- Gout is diagnosed in the initial attack by using a needle and syringe to extract a small sample of fluid from around the affected joint space. MSU crystals can be identified under the microscope. This test is also important to rule out other causes of an inflamed joint, such as infection.
- If a biopsy sample is taken, the specimen should be placed in alcohol, as formalin dissolves urate crystals.
- Joint x-rays may show findings consistent with gout, but these findings are not diagnostic on their own. Furthermore, early on in the disease, x-rays may be normal or show soft tissue swelling only.
- Urate levels may be elevated in the blood, but this finding alone is not diagnostic. In some cases, the level may even be below urate saturation.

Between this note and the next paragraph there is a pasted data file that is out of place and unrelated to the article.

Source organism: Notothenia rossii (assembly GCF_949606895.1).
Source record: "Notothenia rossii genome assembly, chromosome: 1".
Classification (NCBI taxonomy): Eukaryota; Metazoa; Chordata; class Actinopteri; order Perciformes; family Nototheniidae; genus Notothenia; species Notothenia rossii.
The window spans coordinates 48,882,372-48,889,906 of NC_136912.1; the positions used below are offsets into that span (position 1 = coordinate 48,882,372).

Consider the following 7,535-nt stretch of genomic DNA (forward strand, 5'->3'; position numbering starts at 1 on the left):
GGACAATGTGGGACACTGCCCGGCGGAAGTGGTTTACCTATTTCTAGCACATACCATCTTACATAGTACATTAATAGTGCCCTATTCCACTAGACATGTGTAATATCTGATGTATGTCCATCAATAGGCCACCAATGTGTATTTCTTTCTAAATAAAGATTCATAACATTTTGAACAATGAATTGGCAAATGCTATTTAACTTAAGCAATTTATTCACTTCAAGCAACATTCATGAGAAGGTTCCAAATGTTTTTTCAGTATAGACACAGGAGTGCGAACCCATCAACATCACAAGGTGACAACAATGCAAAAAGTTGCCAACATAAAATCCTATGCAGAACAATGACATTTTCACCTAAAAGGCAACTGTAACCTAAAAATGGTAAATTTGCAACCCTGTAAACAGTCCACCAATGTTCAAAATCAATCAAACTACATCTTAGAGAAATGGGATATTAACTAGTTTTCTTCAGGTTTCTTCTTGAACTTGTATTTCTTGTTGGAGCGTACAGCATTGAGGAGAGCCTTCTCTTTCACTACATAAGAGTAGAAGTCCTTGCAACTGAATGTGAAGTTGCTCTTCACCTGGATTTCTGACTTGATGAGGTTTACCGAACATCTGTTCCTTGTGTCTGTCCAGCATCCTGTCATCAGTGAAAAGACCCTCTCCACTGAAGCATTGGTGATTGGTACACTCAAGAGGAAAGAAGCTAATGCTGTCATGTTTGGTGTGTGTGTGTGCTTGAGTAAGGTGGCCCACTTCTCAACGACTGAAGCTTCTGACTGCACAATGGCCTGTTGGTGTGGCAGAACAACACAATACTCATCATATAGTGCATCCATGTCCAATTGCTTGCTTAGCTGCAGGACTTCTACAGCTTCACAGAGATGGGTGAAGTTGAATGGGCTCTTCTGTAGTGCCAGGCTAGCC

How Are Gout Attacks Prevented
Maintaining adequate fluid intake helps prevent acute gout attacks and decreases the risk of kidney stone formation in people with gout. Alcohol is known to have diuretic effects that can contribute to dehydration and precipitate acute gout attacks. Alcohol can also affect uric acid metabolism and cause hyperuricemia. It causes gout by slowing down the excretion of uric acid from the kidneys as well as by causing dehydration, which precipitates the crystals in the joints.
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Signs Of Gout Pictures
For the onset of the disease, gout is characterized by an increased content of uric acid, while the symptoms and signs of gout are completely absent. This stage can last for one to two years, after which the patient may have a gout attack.
Most often this occurs at night after prolonged consumption of alcohol and protein foods. From this point on, it can be assumed that a person has a gout disease.
The first signs of gout can be considered pain that is localized in the joints. Most often, develops gout on the legs . In almost half of all patients, gout occurs on the big toe.
Decreased Excretion Of Uric Acid